Build a Smart Portfolio – When you are young, invest aggressively in equities and other residual claim-derived securities with higher volatility and risk. As you approach events requiring cash (your children’s’ college years, weddings, retirement, etc.), start shifting the appropriate amounts into a less aggressive asset mixes, including a large allocation to bonds. If you have more than $500,000 in assets, hire a financial advisor. Make sure he or she is certified. Ask to see his average client’s performance history. Talk to some of the clients to verify their existence and gauge their satisfaction. Be on the lookout for “churning,” – trading in and out of assets to generate commissions. If a stock broker calls you, hang up immediately. Hang up even if you happen to be in the market for purchased companionship. Dogs are cheaper and won’t start avoiding you if your portfolio craters.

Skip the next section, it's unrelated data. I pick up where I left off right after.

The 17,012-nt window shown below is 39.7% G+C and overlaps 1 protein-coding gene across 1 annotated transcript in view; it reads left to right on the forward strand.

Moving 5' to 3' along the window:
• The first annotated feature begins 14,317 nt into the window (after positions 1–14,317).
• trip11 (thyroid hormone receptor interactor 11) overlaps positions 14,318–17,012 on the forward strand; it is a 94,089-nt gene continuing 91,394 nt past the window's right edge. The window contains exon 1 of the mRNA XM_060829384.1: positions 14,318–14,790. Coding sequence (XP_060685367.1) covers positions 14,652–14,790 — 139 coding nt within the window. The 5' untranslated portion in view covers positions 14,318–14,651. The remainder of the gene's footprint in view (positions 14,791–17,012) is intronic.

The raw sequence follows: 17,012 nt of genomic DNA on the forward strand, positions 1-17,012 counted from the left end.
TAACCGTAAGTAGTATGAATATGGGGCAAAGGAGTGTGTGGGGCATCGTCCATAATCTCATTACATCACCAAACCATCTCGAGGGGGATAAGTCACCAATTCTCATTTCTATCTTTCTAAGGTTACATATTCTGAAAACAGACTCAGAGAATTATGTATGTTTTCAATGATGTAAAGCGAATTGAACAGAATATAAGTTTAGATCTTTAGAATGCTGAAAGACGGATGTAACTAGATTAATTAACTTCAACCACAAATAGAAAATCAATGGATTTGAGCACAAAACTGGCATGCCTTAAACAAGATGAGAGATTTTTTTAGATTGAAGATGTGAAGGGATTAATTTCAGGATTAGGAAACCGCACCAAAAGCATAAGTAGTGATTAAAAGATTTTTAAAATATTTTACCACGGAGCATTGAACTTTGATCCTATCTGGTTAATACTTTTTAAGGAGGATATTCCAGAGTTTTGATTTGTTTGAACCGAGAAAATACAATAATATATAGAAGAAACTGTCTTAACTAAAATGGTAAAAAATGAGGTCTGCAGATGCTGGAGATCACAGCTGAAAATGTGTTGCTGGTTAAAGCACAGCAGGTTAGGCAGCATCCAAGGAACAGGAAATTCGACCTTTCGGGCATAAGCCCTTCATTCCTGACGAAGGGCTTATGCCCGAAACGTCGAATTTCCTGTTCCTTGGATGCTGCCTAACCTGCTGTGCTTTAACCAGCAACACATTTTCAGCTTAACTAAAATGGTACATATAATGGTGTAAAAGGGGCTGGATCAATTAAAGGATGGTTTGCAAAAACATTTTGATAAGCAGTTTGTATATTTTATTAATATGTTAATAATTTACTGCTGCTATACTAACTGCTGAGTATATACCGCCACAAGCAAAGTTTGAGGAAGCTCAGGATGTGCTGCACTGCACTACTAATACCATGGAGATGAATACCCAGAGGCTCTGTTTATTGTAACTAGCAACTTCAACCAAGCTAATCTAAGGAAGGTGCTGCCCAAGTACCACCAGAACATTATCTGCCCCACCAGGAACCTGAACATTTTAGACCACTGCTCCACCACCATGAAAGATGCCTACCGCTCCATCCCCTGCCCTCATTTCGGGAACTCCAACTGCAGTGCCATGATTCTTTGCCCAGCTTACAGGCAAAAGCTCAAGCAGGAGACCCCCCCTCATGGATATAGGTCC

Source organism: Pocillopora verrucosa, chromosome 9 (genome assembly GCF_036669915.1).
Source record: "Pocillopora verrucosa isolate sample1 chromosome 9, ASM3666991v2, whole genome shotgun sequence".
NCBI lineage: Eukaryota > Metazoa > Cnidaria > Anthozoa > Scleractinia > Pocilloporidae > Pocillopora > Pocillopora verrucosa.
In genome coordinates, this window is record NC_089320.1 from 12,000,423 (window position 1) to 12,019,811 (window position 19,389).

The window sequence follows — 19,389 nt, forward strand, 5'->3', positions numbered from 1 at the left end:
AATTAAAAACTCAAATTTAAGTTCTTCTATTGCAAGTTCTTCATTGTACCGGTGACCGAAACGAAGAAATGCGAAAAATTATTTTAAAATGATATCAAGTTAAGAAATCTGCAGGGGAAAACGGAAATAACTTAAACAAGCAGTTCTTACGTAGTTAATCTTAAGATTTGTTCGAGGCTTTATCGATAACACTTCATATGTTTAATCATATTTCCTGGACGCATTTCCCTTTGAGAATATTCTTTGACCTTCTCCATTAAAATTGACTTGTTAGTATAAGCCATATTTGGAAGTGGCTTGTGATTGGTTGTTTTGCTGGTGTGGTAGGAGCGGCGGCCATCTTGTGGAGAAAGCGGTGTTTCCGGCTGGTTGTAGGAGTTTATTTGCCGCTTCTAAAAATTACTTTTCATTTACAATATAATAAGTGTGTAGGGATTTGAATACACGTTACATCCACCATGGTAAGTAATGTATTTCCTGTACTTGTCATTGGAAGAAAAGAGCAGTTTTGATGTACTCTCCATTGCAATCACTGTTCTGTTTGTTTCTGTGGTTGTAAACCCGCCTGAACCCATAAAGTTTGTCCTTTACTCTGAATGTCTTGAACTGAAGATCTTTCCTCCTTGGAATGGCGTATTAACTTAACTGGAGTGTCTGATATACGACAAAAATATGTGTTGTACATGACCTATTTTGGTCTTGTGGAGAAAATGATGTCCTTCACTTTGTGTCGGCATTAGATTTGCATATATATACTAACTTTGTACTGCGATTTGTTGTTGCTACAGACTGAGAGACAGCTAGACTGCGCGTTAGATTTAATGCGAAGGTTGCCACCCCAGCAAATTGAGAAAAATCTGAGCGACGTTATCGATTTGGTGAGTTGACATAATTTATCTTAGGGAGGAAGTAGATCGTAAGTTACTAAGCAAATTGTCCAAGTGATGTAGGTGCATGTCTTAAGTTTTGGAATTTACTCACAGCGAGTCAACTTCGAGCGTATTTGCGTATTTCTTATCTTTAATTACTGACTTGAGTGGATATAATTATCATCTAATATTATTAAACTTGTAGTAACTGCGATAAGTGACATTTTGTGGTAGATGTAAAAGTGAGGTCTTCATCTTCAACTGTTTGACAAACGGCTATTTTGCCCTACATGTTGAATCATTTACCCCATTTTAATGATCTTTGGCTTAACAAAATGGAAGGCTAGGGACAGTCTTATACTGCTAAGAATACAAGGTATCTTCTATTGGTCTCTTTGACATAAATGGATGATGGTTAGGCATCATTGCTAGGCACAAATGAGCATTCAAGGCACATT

Keep Fees Low – In reality, for most people, the difference in risk-adjusted returns between one investment and another will be random. But fees aren’t random at all. Index funds have lower fees than actively managed funds. As long as you are investing in active, liquid markets like the NYSE, buy index funds, not actively managed funds. If you want to invest in something obscure like developing world bonds then an active manager could have enough incremental skill and informational advantages to warrant the higher fee. Make sure the targeted market really is one characterized by large, exploitable inefficiencies. Don’t trade in and out of assets as this will raise transaction costs and probably your tax bill. This also means that you should avoid mutual funds that do the same. It is still your money being spent whether you call in the order or the fund manager does.